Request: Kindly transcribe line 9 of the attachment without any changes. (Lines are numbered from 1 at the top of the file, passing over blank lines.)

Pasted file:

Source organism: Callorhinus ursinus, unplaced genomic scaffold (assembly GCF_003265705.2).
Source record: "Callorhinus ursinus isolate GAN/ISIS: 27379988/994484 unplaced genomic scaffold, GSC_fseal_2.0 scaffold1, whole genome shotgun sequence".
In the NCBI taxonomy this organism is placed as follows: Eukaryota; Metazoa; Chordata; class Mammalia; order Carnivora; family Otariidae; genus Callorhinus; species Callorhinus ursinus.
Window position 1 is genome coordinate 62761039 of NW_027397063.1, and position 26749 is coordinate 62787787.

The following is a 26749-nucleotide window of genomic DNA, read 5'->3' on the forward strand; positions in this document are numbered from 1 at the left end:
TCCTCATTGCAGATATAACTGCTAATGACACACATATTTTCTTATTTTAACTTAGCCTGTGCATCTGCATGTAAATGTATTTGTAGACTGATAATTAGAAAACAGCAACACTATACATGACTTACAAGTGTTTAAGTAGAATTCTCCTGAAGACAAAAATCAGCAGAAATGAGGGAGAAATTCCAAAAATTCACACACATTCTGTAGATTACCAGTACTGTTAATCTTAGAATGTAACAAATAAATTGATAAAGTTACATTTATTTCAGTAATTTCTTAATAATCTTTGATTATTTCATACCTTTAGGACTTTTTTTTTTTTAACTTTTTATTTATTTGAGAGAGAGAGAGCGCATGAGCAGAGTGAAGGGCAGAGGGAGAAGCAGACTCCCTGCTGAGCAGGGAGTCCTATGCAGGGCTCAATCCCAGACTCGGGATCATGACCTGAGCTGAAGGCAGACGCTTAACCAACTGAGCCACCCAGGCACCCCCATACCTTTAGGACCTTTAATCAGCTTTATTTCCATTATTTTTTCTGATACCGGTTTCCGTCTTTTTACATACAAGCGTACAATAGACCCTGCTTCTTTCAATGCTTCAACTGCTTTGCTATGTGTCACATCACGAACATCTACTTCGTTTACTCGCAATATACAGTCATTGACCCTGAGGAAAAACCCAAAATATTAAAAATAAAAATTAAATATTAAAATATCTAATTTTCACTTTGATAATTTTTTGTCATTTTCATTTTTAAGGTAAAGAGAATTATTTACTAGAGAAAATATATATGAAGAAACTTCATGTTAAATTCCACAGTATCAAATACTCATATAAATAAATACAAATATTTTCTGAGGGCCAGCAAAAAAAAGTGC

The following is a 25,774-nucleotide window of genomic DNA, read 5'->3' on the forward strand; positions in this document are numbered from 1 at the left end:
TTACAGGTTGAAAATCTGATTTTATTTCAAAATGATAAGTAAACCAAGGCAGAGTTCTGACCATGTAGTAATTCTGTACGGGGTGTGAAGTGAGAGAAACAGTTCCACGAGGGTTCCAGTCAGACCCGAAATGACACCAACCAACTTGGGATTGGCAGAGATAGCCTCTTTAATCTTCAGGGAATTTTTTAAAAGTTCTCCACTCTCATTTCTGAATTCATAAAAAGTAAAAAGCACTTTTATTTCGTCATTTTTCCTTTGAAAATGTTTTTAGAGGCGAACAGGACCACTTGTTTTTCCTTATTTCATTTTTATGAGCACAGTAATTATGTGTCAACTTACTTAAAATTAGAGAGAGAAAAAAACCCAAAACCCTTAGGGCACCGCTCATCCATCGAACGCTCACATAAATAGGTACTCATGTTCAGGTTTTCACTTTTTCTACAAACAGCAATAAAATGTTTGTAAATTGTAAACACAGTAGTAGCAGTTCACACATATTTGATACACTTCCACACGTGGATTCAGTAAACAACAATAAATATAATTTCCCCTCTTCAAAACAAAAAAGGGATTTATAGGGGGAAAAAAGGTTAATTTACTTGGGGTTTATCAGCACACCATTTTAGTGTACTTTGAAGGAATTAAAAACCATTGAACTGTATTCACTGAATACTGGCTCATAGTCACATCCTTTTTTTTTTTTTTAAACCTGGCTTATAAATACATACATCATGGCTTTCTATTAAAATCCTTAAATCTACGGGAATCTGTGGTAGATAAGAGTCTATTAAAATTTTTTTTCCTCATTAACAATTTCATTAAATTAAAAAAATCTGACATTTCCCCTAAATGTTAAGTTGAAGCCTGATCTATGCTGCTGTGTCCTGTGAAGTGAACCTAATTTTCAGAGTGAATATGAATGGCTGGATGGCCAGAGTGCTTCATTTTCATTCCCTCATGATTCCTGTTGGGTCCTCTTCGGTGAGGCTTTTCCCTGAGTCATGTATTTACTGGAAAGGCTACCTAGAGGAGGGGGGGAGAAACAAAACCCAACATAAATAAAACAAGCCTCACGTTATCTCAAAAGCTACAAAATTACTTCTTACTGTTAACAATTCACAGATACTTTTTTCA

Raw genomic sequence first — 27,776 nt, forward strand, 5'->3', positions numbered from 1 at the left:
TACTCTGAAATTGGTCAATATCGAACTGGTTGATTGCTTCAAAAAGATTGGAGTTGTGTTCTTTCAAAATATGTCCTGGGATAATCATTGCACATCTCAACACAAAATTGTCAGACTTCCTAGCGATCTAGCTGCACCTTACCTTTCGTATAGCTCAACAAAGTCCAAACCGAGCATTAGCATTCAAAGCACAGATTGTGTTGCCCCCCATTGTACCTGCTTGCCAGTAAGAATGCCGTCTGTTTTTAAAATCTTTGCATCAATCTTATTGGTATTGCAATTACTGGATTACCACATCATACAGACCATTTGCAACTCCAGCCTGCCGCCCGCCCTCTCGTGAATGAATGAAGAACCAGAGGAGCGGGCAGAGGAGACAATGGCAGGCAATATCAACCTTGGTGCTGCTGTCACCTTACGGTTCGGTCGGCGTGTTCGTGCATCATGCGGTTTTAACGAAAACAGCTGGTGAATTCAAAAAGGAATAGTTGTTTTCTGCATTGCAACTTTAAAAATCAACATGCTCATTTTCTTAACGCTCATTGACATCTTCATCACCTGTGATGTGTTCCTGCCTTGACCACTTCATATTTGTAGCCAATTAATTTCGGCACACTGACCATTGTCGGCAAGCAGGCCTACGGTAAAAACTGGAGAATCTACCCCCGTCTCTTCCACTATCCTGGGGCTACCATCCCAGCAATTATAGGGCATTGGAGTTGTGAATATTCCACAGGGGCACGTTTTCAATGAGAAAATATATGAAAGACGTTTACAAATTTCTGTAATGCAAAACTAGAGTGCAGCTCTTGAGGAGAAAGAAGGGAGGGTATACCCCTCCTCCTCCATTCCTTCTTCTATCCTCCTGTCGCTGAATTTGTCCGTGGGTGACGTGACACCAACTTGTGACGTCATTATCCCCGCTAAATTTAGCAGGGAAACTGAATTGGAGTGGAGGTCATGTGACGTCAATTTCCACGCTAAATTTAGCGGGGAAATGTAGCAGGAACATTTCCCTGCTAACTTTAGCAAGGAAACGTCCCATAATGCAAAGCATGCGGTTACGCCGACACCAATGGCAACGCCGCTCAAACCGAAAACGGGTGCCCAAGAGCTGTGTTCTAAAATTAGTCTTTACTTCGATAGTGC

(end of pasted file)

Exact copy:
Raw genomic sequence first — 27,776 nt, forward strand, 5'->3', positions numbered from 1 at the left: